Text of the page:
ATWATER, Calif. (Reuters) – Alphabet Inc’s self-driving car unit stopped developing features that required drivers to take control in dangerous situations, its chief executive said Monday, as autopilot reliance left users prone to distractions and ill-prepared to maneuver.
The decision followed experiments of the technology in Silicon Valley that showed test users napping, putting on makeup and fiddling with their phones as the vehicles traveled up to 56 mph.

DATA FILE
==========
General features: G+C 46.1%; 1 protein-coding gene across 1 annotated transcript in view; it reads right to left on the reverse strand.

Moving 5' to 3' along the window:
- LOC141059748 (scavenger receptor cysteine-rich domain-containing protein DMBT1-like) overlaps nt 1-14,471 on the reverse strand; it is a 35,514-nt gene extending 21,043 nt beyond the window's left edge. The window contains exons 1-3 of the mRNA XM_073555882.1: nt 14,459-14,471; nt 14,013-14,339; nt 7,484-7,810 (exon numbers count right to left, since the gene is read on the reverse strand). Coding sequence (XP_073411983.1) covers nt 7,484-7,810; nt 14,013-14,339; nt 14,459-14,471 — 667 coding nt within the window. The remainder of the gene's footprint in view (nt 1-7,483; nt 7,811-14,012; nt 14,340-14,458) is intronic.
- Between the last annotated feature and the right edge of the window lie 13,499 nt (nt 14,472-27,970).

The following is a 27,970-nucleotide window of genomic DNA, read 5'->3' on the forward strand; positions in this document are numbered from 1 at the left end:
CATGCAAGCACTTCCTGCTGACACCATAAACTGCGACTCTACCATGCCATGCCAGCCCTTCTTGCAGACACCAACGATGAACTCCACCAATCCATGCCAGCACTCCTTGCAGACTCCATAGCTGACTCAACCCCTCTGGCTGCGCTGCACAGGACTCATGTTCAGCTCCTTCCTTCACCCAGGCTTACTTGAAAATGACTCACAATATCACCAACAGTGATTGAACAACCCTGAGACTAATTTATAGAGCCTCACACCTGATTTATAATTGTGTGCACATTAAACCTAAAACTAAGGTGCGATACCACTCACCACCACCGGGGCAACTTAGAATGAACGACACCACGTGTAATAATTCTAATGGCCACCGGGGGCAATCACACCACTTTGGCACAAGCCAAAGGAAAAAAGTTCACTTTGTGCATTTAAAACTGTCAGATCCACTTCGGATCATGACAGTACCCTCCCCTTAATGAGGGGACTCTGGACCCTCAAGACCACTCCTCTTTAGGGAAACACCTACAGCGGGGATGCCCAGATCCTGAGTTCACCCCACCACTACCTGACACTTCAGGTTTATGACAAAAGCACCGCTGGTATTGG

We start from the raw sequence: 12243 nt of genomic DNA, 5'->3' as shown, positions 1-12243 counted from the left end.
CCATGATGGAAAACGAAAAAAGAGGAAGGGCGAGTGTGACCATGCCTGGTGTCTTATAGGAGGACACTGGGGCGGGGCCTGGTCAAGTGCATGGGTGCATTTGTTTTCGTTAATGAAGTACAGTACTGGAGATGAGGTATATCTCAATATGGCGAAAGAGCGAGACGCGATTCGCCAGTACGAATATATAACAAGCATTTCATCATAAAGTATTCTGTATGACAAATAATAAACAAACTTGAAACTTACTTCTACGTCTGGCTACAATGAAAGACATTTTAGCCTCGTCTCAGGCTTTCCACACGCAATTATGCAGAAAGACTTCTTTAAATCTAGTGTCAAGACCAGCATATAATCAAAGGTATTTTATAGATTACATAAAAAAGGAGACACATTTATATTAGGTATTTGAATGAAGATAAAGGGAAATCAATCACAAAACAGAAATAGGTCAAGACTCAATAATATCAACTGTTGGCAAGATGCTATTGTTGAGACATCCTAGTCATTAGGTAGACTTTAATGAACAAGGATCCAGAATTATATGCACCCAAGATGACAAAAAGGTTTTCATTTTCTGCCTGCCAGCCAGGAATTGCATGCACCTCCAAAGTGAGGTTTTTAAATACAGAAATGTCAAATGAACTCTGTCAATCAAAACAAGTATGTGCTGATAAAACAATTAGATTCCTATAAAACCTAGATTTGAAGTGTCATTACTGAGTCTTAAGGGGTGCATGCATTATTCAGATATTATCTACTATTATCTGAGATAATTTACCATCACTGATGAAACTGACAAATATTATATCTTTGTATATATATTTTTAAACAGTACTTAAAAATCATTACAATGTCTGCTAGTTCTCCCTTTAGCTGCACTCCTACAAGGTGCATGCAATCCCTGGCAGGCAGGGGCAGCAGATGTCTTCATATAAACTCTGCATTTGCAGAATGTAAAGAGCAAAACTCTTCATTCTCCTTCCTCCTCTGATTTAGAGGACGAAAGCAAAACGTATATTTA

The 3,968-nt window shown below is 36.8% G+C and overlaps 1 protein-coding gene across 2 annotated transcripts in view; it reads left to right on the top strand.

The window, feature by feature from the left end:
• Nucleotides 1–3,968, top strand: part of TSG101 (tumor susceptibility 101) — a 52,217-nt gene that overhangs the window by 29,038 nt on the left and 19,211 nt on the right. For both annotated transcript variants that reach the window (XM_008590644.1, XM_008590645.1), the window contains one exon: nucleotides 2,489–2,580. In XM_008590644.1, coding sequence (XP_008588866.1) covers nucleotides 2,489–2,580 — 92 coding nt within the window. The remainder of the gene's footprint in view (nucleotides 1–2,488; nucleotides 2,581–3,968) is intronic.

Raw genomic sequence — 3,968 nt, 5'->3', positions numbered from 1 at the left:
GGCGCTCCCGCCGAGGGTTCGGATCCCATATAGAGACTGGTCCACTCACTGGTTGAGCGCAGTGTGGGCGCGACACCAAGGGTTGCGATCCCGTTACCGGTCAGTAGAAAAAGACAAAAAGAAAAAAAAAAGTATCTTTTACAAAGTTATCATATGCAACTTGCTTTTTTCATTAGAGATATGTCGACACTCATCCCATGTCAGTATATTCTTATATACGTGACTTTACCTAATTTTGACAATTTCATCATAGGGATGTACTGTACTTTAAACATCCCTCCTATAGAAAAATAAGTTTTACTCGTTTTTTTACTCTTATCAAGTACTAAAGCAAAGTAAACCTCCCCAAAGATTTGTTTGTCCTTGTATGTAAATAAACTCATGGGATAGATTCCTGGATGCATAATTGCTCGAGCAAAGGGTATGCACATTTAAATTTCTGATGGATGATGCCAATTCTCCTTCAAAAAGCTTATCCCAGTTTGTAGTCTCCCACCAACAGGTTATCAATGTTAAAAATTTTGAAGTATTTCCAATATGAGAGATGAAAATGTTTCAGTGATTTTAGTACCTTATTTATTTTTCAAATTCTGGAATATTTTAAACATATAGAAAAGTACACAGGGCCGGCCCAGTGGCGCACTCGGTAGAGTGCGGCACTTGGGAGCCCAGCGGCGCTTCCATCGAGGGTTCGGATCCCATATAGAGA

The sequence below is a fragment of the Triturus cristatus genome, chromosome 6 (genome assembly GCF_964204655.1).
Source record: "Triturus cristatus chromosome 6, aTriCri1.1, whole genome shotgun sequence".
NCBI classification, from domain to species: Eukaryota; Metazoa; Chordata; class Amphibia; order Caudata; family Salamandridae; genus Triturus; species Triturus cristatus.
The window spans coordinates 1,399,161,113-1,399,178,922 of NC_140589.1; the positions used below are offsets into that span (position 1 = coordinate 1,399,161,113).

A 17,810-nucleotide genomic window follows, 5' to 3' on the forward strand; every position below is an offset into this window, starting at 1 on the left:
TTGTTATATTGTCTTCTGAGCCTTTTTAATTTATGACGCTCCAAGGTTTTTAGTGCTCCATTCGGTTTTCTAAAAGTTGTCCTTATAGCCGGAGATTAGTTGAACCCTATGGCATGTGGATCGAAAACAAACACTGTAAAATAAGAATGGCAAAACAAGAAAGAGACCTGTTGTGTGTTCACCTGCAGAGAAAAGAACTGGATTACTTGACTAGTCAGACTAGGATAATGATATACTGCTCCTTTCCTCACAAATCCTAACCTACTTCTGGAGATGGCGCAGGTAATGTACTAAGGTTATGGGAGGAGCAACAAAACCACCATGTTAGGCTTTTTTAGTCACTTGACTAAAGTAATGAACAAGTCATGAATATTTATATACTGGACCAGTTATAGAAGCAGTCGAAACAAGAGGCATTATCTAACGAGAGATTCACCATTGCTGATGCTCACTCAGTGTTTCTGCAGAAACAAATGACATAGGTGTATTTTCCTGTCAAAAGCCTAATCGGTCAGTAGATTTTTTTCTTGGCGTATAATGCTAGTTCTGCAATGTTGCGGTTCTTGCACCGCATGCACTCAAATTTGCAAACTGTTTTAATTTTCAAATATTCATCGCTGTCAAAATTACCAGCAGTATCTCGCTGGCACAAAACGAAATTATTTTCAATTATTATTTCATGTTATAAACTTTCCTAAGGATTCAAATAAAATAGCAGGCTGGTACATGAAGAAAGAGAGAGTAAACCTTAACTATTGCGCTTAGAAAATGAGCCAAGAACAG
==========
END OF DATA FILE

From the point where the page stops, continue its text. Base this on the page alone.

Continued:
John Krafcik, the head of Waymo, which was formed in 2009 as a project within Alphabet’s Google unit, told reporters that about five years ago the company envisioned technology that could autonomously drive cars on highways as a quick way to get on the market.
Other self-driving automakers include similar autopilot features for highway-driving in vehicles, but they require drivers to take over the steering wheel in tricky situations. Waymo planned to do the same.
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